How To Bet On The NBA In Season 2012/2013 Part 2
With the NBA season almost upon us, today on the blog Cassini delivers part 2 of his betting preview, helping us to find some value opportunities in season 2012/2013.
Basketball is a game of momentum, so it pays to look for games where one team gets off to a flier. They seem to be unstoppable. Three pointers are falling, and everything is going right, and the price will drop quite dramatically, but time and time again you will see the struggling team take a time-out, re-group, and the momentum visibly shift.
I personally look to back home teams who struggle at the start, as in my experience, their price drifts further than it should and offers good value. Too many people want to jump on the seemingly unstoppable bandwagon, only to see the well-timed timeout do precisely what it is intended to do, and the hot hands go cold. This is the time to lay, not back.
The home court advantage is stronger in the NBA than in the other major US sports, and last season only one team had a better record on the road than on their own court. Perhaps it’s no coincidence that this season sees that team playing in a new arena in a new city in a new state – the New Jersey Nets will play this season in Brooklyn, and will become the Brooklyn Nets.
The home team winning percentages for the four sports are:
Basketball (NBA) 60.8%
American Football (NFL) 58.1%
Hockey (NHL) 55.0%
Baseball (Major Leagues) 53.5%
The higher placed teams after the regular season are rewarded with home court advantage in the play-offs, and since 1999, the home team’s winning play-off percentage is even more noticeable at 76.7%.
The nature of the game means that there are frequent scoring opportunities during a game, and a score can change in increments of 1, 2, and 3, with 2 being the most common occurrence. In the NBA teams typically average around 80 field goal attempts. Add in the average 25 or so free throw attempts, and that’s over 200 opportunities for the score to change, and move the prices, so be patient.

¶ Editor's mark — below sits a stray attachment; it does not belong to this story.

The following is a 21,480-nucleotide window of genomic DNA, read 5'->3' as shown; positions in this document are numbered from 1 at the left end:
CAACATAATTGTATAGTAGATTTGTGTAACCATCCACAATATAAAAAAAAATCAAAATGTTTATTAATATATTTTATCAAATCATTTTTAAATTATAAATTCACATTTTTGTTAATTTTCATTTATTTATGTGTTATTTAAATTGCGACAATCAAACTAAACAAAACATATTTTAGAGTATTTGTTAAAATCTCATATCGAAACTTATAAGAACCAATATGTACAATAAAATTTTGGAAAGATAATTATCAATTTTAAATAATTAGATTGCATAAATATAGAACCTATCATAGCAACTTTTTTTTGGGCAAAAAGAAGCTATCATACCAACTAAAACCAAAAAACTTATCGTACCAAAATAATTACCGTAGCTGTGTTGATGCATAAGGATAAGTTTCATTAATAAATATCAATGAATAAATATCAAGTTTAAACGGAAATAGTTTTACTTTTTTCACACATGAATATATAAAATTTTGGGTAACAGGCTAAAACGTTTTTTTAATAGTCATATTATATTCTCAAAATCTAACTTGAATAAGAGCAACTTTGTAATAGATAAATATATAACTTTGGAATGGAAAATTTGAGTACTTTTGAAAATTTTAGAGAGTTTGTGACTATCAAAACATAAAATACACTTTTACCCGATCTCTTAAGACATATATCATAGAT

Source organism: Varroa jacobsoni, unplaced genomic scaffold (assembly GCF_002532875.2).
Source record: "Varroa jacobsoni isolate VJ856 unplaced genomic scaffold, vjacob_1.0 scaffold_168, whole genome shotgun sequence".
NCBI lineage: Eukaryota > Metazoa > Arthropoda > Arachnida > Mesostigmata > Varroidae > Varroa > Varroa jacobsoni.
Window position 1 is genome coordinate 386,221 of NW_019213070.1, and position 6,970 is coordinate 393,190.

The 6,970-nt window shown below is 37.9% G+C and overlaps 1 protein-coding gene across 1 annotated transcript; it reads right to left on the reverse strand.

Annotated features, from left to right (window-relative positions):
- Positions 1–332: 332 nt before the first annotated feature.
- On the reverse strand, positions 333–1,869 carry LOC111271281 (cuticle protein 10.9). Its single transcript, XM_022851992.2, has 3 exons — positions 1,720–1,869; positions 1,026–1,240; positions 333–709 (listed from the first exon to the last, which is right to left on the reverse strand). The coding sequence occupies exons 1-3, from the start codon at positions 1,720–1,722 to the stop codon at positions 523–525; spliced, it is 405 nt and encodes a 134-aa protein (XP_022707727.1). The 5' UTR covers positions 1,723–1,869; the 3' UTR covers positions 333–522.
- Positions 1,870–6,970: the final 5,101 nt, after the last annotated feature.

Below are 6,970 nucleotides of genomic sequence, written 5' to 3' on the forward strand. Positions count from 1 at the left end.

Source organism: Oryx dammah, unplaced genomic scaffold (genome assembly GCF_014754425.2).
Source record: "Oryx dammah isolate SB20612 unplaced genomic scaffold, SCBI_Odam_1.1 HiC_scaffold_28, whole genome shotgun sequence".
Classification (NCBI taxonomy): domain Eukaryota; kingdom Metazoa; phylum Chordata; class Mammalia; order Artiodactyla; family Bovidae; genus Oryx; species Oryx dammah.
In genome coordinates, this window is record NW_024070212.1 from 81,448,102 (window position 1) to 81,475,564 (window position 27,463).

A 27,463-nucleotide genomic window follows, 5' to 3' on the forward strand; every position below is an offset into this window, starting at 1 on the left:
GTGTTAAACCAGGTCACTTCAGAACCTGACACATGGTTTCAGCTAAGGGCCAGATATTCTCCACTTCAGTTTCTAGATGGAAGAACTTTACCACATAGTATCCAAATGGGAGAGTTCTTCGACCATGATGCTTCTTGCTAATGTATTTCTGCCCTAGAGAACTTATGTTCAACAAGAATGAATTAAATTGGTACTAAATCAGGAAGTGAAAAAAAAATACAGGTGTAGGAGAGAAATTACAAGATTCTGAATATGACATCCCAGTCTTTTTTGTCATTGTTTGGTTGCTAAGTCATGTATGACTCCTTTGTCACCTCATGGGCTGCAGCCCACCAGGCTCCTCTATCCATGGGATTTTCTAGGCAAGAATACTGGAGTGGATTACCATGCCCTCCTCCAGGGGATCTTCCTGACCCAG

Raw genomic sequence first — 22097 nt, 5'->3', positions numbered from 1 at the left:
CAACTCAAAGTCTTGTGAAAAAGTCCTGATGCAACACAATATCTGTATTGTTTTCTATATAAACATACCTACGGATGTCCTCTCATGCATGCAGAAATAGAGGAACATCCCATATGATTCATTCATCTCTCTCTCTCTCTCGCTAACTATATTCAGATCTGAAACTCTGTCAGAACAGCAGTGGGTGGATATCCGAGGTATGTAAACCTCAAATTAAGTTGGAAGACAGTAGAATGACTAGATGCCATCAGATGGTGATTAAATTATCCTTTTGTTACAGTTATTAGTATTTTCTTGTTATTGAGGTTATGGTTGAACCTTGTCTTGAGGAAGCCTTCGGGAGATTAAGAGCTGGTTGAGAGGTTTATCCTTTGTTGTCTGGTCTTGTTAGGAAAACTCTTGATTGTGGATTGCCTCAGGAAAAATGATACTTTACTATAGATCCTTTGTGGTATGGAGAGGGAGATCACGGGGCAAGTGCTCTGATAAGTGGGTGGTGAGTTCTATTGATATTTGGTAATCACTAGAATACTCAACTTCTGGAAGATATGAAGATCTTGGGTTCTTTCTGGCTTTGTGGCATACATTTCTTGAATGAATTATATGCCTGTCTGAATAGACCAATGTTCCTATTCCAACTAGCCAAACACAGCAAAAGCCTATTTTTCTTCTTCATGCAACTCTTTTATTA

No Way Back
While a double digit lead in the NBA may seem insurmountable, it is not. Even with a couple of minutes remaining, a lead of a dozen can be lost, as I have seen many times, and made some good profits from.
Good teams don’t panic. They try to get the deficit down to single figures, and with a timely three pointer, a stop, and another basket plus a foul (for example) that nine point lead is suddenly down to a single possession of three points.
Don’t get carried away with the idea that this happens all the time, because it doesn’t, but a lay in the low 1.0x will jump up if a ten point lead is trimmed to say five with a minute remaining. Fear and greed drive the markets, so take advantage of both emotions.
A comment on that minute remaining while we are here – a lot can happen. Intentional fouling and time-outs mean that last minute can continue for a long time, and see a lot of points.
While the Under / Over is not something I typically get too involved in, if a game is close, the Overs may be worth a back because in these markets, overtime points count.
It pays to keep track of the personal foul count for players too, especially the star names. If Kobe Bryant or Lebron James pick up a couple of early fouls, you can expect to see them taking a lengthy break on the sideline. Players substitute in and out as the game goes on, so it pays to know when better players are being rested. Six personal fouls in the NBA, and the player can take no further part in the game.
The team foul count is important too, because once a team is ‘in the penalty’ any foul is automatically two free-throws.
On the subject of free-throws, these are not automatically two points. In the past, teams could nominate anyone to take free-throws, but the rules are now that the fouled player has to take his own, which means that intentionally fouling a weak free-throw shooter is often a good strategy. This is often referred to as ‘Hack-a-Shaq’, a reference to center Shaquille O’Neal who was known for his low free throw percentage. Over his career he hit 52.7%, and in 2000 missed all 11 in a game against the SeattleSuperSonics – which is not surprisingly a league record.
The expectancy from the markets is for the Miami Heat to win, beating the Los Angeles Lakers in the final. I’m personally puzzled as to why the Lakers are favoured over the Thunder, and the health of their stars Kobe Bryant and Dwight Howard will be crucial. Howard has played little in pre-season, just twice, as he recovers fully from back surgery, and Bryant is already being reported as doubtful for the opening game of the season with a sore foot. They have added an ageing former MVP in Steve Nash, but backing any team at such a short price leaves you vulnerable to an injury.